It was twenty three years before Ferry published his own poems again. ‘In the Garden’ suggests how elegance had now fused with vitality, formal skill with vivid responses to reality. The narrator sits reading Edward Thomas, engaged in “ill-informed staring” and observation nudges the poem forward: “The green of these leaves is almost an absence of green, / And the stalks look like rays of light under water”. Later Ferry poems meander, seem to have little intent on the reader, but brim with details, move like music. He understands the more we attend, whether to language or world, the more we discover we have missed. In ‘That Evening at Dinner’, one of the guests struggles with her “graceless leg, / The thick stocking, the leg brace”. Yet the poem ends by gazing at books on shelves: “Line after line, all of them evenly spaced, / And spaces between the words. You could fall through the spaces.” Here Ferry interpolates lines from Samuel Johnson on “chasms infinitely deep” that lie beneath the surface of things. It is not merely that –as the writer of ‘Old Man’ and ‘The Glory’ must have felt – we do not know these things, but that we do not have the “faculties” to know them.

Over and over, Ferry alludes to this “something”, elusive partly as the result of the ambivalent gifts of time. ‘Down by the River’ describes a scene’s “participial rhythm, // Flowing, enjoying, taking its own sweet time”. But it is the shifting liquidity of water that most vividly evokes the ineffable, Ferry’s real subject. ‘Lake Water’ declares “The plane of the water is like a page on which / Phrases and even sentences are written”. Yet as the poet tries to compose, “The surface of the page is like lake water” and later again all is “erased with the changing of the breeze”. For all their elegance and plain-speaking, these poems are marvellously unstable, modern, poignantly facing up to the limits of the faulty equipment we are given to understand the world. ‘The Intention of Things’ gently devastates with the idea that “death lives in the intention of things / To have a meaning”. Lesser poets might be reduced to silence, or tear language to shreds, but Ferry’s provisional songs instruct, console, distract, remain to be admired. His collection, Bewilderment: New Poems and Translations, won the 2012 National Book Award: a fitting tribute to this 89 year old outstanding poet, still singing “like the birds that gather in Virgil’s lines / In the park at evening, sitting among the branches” (‘The Birds’).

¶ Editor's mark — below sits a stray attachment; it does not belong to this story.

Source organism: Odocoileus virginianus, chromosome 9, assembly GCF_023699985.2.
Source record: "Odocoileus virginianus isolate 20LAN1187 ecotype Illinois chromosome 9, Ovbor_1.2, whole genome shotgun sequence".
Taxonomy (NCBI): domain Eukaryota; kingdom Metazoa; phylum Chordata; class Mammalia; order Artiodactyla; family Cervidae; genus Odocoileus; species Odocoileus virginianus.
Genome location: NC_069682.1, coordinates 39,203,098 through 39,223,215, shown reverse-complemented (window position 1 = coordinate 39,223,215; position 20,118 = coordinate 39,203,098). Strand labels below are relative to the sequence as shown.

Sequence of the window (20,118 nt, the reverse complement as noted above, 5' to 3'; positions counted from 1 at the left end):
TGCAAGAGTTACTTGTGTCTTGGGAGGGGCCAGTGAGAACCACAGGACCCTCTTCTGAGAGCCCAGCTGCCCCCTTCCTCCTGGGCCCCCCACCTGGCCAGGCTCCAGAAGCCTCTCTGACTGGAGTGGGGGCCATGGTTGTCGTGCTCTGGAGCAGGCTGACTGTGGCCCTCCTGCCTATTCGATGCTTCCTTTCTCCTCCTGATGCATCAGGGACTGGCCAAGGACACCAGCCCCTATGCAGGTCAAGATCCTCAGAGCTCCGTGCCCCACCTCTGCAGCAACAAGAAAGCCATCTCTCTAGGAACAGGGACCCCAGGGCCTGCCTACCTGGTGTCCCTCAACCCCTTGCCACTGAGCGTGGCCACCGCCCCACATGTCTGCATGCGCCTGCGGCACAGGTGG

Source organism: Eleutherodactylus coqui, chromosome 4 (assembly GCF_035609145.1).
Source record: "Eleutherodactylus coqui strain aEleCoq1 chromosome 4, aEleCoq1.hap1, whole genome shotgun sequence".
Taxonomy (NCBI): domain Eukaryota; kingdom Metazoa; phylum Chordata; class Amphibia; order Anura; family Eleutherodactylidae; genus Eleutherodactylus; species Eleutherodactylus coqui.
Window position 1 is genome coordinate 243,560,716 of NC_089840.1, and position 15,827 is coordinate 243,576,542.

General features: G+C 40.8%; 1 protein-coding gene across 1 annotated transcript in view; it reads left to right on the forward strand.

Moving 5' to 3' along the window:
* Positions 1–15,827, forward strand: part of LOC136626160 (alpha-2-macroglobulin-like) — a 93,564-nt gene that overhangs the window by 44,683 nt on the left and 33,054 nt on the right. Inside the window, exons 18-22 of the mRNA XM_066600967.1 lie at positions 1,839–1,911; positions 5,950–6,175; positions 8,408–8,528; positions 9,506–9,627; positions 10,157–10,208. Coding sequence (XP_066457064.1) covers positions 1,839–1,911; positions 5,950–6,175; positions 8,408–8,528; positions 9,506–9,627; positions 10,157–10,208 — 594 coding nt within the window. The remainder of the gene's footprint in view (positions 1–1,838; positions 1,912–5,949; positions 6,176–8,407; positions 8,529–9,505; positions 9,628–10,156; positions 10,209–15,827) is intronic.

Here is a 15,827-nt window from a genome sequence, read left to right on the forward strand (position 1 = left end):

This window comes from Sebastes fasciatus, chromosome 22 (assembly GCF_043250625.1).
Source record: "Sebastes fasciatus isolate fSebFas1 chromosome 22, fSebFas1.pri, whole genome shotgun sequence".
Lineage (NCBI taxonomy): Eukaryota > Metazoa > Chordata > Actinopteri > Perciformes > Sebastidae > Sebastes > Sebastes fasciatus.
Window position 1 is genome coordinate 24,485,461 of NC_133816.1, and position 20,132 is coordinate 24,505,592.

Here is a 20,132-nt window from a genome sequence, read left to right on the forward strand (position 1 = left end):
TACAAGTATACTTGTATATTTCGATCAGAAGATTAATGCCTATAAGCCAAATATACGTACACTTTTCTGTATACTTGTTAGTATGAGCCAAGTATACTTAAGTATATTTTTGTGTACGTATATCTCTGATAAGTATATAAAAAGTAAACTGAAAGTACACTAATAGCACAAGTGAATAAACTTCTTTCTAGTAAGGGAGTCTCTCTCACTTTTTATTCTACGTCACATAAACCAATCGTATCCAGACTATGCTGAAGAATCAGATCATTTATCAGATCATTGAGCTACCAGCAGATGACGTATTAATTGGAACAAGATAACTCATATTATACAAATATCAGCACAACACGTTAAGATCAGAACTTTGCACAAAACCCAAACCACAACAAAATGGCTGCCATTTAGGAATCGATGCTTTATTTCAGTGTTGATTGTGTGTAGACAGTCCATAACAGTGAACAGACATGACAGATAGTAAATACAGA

Literary Criticism

References[edit]

  1. ^ "David Ferry". Newsletter of the Friends of the Amherst College Library 29. 2002–2003. Retrieved March 7, 2008.  (Described in his poem "Narcissus")
  2. ^ Mehegan, David (February 7, 2006). "Anne Ferry, noted scholar of English, American poetry". Boston Globe. 
  3. ^ Moore, Judith (July 28, 2005). "The Georgics of Virgil: Bilingual Edition". San Diego Reader.  Interview with Ferry about his translation of The Georgics of Virgil.
  4. ^ "David Ferry awarded 2011 the prestigious Ruth Lilly Poetry Prize for his lifetime accomplishments". Poetry Foundation. April 12, 2011 [url=http://www.poetryfoundation.org/foundation/announcement/186278.  Check date values in: |date= (help);
  5. ^ "2012 National Book Awards Go to Erdrich, Boo, Ferry, Alexander". Publishers Weekly. Retrieved 15 November 2012. 
  6. ^ John Williams (January 14, 2012). "National Book Critics Circle Names 2012 Award Finalists". New York Times. Retrieved January 15, 2013.